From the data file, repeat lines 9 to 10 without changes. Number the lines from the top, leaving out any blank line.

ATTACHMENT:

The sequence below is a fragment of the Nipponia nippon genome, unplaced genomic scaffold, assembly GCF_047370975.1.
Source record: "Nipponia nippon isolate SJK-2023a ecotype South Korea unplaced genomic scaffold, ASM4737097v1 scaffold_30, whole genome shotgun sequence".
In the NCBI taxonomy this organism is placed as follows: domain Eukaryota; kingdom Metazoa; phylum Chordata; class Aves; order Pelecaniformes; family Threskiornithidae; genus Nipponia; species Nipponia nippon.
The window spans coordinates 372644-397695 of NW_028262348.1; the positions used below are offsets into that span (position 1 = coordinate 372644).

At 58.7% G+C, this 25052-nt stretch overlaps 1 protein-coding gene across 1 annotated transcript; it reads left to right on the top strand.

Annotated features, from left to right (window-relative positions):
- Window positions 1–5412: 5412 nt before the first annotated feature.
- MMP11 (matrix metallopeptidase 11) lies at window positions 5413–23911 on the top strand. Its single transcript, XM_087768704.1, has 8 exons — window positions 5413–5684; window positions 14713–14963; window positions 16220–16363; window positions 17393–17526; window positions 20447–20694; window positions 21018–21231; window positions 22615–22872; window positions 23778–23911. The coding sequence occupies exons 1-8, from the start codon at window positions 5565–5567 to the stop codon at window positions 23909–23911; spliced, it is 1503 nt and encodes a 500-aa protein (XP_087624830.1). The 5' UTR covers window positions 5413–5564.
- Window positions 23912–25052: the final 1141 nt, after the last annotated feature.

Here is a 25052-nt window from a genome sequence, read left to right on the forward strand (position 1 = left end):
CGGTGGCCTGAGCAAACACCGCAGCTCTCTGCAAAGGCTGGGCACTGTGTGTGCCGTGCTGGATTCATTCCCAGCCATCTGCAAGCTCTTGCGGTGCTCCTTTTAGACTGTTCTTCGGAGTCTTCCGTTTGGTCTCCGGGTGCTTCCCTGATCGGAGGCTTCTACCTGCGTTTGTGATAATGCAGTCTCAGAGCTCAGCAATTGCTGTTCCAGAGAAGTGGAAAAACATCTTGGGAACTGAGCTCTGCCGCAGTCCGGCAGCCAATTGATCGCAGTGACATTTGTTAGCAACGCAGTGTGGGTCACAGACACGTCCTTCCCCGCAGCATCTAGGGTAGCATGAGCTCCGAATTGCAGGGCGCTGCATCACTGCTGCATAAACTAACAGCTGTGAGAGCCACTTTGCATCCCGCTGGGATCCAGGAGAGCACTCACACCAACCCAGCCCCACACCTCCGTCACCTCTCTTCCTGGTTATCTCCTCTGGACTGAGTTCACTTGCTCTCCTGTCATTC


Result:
- Window positions 23912–25052: the final 1141 nt, after the last annotated feature.

Here is a 25052-nt window from a genome sequence, read left to right on the forward strand (position 1 = left end):